Since you passed away, I keep finding myself talking to you out loud. The stray cat you used to feed comes running every time, and your neighbours must think I’m one can short of a six-pack as I chat with thin air. I’m writing to you on my blog, because you were a regular reader – you even wrote “MM” on the last envelope I received from you. Knowing you, you are already hooked up to St Peter’s internet router with a glass of punch in your hand, because that’s the kind of person you were.

I hope that you found your eulogy acceptable. I wrote my own eulogy for fun once, but I never thought I’d have to write a real one – why did it have to be for you? None of us wanted corny, tear-jerking crap, so I put a dose of MM humour in there, and we managed to raise a laugh at your funeral. I’m sure that the vicar will get over it. (That, and the assorted platters of cold meat we cheerfully offered him afterwards – the resident font frog nearly keeled over with shock, and we had to revive her with a glass of orange juice. In all the kerfuffle, we had forgotten that it was Good Friday. I can hear you laughing from here.)

Grief is a weird thing – we’re new at this game. I You’ve been gone for exactly thirteen days, and the feelings are still raw. Your favourite magazines are still in a neat pile, and your armchair has been literally shouting into the room for attention. Nobody has moved your favourite cup. Everything has changed, yet in appearance, nothing has changed. Life appears to be suspended in mid-air, waiting for you to walk back in and slam the door.

Yesterday, the wind whipped through the olive branches as I pegged the laundry out to dry, coaxing a silver ripple out of the leaves on its journey to freedom. I pulled the flannel from the tangled pile, and the tears welled up.

I angrily wiped them away and lectured myself. Who cries for a flannel?

I do.

I’ve become an emotional crumple zone. PF had been surprised to see me cry when I saw the pot of your favourite jam sitting on the breakfast table. Ordinary, everyday things now spark off a wave of feelings – inanimate objects have suddenly and inexplicably started yelling your name at me, whispering memories into my ear.

Like the flannel. I pegged it on the line and stared at it. The last time I had held it, I was joking with you in the hospital room. I had taken the flannel, a basin of hot water, some soap and the nail clippers, and took care of your feet. As I trimmed your toenails, you recounted the history of the scars on your toes. A nurse came in, and you asked her to take me on. I enquired if there was anyone she didn’t like on the ward today, and offered her the nail clippings to put into their coffee. She declined. You grinned.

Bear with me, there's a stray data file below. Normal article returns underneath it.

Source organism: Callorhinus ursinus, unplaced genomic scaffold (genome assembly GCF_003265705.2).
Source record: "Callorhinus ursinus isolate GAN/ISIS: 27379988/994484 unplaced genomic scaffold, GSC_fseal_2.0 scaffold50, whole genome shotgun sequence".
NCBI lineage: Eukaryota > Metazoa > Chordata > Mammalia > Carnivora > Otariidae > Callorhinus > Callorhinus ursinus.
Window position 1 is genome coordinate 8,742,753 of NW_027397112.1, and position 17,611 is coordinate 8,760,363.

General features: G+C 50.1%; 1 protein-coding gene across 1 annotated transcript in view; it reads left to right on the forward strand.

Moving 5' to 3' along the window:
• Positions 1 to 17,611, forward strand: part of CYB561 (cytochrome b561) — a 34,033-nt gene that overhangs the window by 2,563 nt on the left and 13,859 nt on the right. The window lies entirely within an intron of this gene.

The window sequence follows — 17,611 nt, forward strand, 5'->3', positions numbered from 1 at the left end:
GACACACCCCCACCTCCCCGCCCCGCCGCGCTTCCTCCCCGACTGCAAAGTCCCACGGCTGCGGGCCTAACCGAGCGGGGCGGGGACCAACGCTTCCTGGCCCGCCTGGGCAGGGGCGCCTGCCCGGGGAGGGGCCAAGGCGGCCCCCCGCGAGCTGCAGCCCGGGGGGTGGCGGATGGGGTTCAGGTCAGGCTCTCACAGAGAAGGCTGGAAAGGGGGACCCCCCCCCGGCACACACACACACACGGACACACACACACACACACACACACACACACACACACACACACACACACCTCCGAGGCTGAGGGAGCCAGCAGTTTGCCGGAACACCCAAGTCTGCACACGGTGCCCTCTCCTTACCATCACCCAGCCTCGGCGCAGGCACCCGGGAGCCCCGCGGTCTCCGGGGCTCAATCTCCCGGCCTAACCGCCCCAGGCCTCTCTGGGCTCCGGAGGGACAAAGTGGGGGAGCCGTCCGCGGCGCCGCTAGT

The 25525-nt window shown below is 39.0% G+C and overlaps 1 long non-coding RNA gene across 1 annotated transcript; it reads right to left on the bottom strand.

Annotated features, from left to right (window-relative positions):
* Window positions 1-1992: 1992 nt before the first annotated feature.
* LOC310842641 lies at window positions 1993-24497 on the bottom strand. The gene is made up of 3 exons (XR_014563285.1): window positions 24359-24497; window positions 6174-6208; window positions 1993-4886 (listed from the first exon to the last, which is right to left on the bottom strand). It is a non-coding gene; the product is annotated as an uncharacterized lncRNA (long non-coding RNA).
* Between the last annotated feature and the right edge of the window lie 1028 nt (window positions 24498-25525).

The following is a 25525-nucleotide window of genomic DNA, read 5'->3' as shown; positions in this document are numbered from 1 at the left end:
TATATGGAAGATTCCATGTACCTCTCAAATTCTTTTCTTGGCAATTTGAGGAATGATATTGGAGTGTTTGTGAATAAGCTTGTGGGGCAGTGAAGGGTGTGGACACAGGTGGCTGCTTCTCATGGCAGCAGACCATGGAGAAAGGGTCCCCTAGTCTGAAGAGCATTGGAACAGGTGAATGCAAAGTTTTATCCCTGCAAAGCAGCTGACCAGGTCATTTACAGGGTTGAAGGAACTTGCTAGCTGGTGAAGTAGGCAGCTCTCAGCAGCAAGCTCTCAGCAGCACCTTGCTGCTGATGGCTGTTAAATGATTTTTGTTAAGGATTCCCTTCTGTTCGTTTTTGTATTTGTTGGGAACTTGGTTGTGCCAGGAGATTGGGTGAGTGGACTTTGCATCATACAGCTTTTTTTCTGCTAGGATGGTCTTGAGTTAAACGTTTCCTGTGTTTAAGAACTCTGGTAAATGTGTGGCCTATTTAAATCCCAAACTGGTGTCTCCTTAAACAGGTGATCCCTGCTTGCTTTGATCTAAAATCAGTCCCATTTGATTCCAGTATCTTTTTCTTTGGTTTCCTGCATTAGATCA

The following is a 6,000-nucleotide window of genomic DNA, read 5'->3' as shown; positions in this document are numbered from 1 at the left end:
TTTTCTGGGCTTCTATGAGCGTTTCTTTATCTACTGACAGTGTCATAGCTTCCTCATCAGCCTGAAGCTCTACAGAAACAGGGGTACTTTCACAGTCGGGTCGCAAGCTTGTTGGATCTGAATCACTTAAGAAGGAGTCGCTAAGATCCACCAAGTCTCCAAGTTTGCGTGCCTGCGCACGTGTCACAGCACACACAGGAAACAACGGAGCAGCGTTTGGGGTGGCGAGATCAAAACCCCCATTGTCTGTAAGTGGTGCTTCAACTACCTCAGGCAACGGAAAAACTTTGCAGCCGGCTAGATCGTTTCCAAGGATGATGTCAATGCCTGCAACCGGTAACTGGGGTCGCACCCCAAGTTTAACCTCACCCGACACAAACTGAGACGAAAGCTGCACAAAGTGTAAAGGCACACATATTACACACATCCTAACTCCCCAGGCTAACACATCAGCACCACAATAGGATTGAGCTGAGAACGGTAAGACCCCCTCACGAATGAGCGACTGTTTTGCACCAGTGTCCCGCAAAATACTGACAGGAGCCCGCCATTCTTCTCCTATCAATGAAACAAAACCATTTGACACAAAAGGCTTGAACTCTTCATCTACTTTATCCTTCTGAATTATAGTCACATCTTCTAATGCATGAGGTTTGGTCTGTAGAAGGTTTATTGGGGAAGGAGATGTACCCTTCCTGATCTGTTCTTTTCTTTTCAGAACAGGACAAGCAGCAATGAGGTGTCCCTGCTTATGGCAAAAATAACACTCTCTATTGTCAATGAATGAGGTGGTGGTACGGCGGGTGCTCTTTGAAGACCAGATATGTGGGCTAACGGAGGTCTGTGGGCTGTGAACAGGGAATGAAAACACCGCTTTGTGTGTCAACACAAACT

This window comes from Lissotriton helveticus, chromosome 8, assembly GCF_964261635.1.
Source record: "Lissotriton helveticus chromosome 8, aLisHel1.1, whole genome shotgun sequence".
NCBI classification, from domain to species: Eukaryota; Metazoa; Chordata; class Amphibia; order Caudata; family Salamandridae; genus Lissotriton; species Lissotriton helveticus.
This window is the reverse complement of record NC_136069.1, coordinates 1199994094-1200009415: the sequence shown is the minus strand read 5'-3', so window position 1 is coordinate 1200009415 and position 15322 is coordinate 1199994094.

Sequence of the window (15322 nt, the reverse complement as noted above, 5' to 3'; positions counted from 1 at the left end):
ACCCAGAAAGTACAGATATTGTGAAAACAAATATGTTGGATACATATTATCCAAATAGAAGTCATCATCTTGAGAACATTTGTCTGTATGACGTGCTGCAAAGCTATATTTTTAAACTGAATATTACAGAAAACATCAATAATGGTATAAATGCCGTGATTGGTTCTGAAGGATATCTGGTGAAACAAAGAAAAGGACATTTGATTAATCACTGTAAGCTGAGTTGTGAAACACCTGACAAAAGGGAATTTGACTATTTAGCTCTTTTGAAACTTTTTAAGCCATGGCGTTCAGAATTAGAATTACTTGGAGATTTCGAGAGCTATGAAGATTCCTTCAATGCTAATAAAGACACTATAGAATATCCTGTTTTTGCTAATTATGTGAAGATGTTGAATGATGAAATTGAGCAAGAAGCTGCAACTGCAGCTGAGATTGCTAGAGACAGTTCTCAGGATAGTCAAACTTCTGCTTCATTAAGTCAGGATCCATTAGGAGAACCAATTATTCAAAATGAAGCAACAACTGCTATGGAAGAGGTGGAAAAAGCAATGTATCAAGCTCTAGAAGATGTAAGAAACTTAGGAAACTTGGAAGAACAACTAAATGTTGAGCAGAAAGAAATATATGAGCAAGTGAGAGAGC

Shortly afterwards, PF called and asked me to give you a hug and a kiss. So I carefully snuggled up on your shoulder and you put your arms around me. I kissed the warmth of your neck, and told you that it was from your son. Then I blew a gentle raspberry on your skin, and it tickled. You laughed out loud. I stood up, took my bag and promised that I would return with PF and your grandchildren, and you promised that you would wait for us. I turned in the doorway and told you to fight, flexing my biceps. You pulled a face, and did likewise. I blew you a kiss, and you said good-bye. I cried on the motorway – you had never called me “ma fille” – “my daughter” – before that day.

I kept my promise, and you kept yours. It will take us some time to adjust to life without you. For the moment, life is a bowl of toenail clippings – you would have enjoyed learning that expression. I’m proud to have known you, Papounet… and I know you’re still here with us.

Love,

MM.

Life’s a bummer…

… for MM and her family at the moment, following the death of a loved one. MM’s muse has taken a momentary hike to get her thoughts together. She needs a little time to get back on track. She would like to reassure you all that she is still well, and was itching to get her pen out at the funeral parlour, but needs a little time to adjust to life without a very special person. I promise I’ll be back soon.

Hugs, MM.